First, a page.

As is typical, Gilbert's news ranges widely across topics: from international politics to local land disputes to cultural trends to his wife's health. He covers information directly relevant to Shrewsbury and Bess, such as the planned court proceedings concerning Talbot lands, and accounts of ongoing legal disputes, like the unresolved matter between the earl of Rutland and Master Markham. Alongside of which are more general updates from Court, that include Jean de Simier's contact with the Queen and the queen mother's visit to England. Where details are perceived to be of particular use or interest, Gilbert is sure to add them. For example, there is his precise itemisation of the rich gifts given to Johann Casimir, which includes cost estimates and speculation on their reception, all valuable markers of trends and fashions in the competitive environment of the Court.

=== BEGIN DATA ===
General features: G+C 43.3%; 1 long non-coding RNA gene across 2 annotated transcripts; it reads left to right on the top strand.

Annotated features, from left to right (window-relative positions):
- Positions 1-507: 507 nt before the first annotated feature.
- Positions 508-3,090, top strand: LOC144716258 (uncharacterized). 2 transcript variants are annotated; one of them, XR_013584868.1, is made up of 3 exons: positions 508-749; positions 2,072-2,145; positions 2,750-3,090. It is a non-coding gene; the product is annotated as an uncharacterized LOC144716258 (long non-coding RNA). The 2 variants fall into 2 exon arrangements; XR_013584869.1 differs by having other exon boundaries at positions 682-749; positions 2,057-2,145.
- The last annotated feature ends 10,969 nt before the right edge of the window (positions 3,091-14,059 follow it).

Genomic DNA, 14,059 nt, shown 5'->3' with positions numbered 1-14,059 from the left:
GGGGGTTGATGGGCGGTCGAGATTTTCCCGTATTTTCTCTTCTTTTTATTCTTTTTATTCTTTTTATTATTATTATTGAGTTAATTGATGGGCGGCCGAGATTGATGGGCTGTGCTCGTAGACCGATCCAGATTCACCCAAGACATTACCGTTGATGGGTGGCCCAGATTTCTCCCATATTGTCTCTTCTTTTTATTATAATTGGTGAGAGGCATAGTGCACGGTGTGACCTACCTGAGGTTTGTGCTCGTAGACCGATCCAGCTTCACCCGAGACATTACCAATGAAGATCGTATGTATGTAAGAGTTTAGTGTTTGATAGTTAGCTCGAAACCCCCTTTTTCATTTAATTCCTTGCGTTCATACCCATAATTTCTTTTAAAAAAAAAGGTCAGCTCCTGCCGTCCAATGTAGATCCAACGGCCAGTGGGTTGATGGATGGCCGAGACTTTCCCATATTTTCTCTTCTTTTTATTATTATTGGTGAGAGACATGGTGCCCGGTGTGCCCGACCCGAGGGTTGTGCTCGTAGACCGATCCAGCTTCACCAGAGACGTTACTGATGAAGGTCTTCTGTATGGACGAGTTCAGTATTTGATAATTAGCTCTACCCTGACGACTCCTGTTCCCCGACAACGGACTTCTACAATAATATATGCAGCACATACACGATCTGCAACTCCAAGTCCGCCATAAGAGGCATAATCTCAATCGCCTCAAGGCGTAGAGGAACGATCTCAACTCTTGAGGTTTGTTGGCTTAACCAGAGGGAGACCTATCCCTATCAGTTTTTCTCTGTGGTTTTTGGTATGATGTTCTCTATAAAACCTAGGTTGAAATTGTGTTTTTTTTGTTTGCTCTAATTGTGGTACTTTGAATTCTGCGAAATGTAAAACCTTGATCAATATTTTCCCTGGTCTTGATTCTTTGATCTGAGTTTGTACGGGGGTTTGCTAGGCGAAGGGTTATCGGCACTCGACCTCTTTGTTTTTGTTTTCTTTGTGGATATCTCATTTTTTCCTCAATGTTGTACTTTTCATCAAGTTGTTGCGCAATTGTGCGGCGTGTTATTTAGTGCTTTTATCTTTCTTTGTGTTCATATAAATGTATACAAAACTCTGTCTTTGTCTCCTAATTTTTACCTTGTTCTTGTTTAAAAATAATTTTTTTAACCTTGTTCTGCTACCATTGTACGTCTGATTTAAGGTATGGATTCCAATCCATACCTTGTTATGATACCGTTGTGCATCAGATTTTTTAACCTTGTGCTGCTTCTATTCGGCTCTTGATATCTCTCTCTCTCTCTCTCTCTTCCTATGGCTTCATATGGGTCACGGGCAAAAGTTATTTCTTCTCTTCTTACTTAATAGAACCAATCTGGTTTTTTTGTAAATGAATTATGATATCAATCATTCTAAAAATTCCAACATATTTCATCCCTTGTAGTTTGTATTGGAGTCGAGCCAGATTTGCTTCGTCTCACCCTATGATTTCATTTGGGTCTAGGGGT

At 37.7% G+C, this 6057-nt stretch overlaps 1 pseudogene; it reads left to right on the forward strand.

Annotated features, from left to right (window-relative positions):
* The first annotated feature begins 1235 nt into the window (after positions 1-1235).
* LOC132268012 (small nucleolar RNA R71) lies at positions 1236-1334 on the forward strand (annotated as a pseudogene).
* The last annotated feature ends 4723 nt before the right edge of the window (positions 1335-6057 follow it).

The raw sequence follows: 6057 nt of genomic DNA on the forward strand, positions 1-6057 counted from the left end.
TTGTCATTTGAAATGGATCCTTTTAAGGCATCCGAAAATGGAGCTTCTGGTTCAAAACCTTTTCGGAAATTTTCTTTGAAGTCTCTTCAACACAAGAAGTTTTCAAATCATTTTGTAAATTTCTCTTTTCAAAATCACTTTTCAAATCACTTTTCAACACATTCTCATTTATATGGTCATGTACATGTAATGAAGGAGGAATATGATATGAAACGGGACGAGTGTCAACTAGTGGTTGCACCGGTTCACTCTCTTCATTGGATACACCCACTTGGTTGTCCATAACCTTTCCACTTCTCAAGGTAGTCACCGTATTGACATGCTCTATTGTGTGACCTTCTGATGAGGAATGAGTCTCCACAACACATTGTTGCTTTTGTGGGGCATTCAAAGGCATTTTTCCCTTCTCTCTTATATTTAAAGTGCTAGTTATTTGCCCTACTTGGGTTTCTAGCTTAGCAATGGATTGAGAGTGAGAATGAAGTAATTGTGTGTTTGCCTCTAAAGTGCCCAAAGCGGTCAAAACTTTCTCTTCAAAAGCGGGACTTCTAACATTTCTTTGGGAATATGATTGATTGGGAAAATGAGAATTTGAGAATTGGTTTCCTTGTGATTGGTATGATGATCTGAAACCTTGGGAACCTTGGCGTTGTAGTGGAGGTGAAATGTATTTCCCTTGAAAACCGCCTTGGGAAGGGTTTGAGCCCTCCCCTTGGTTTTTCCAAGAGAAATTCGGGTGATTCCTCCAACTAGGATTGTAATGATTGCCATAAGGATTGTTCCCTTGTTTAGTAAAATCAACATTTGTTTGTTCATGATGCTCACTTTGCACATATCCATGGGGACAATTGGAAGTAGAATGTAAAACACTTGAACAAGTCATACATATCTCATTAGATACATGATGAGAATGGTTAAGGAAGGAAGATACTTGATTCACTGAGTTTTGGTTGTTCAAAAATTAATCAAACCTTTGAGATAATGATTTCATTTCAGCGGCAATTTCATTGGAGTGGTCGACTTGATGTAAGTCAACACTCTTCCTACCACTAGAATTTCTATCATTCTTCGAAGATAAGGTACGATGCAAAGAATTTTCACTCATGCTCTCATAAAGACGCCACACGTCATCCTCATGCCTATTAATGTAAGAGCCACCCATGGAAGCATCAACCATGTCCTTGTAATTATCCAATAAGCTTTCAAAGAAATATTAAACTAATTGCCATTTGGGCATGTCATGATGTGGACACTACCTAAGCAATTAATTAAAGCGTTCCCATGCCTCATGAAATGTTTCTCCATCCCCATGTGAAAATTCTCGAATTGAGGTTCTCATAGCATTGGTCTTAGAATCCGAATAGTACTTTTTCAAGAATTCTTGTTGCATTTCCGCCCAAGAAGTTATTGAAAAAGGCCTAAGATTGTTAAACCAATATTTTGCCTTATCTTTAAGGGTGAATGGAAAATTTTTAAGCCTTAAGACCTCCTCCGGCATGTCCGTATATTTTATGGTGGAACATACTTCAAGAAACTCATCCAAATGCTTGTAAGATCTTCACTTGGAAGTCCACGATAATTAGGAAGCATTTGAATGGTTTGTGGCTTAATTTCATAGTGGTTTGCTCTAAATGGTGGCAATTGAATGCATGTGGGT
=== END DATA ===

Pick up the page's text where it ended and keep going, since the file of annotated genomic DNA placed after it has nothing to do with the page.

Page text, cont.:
Finally, Gilbert throws in a selection of shocking scandals. He reports on the 'counterfeytynge of the Lord chamberlayne And ye secreteryes handes', whereby over a period of seven years, through forged letters, criminals swindled the Queen out of three thousand pounds. Their punishment, he says, is that:

they muste stande of the pyllerye, at Westmester, at the courte gates, & in chepesyde, on certayne dayes appoynted, and then have theyr eares cutte of ID 166

If this were not enough by way of gruesome tittle-tattle, Gilbert goes on to recount the story of the attempted assassination of Lord Rich with a 'dagge' (i.e. a wheel-lock pistol) and, on the same day, the violent assault in the street of Sir John Conway by Lodovyke Grevell. Gilbert ends with a brief apology for these light-weight stories: 'I am forced to troble your honors with thes tryflynge matters, for yat I know no greatter'. We may suspect this apology to be somewhat disingenuous: the inclusion of these stories, in itself, suggests Gilbert was confident of a welcome reception for such tabloid tales.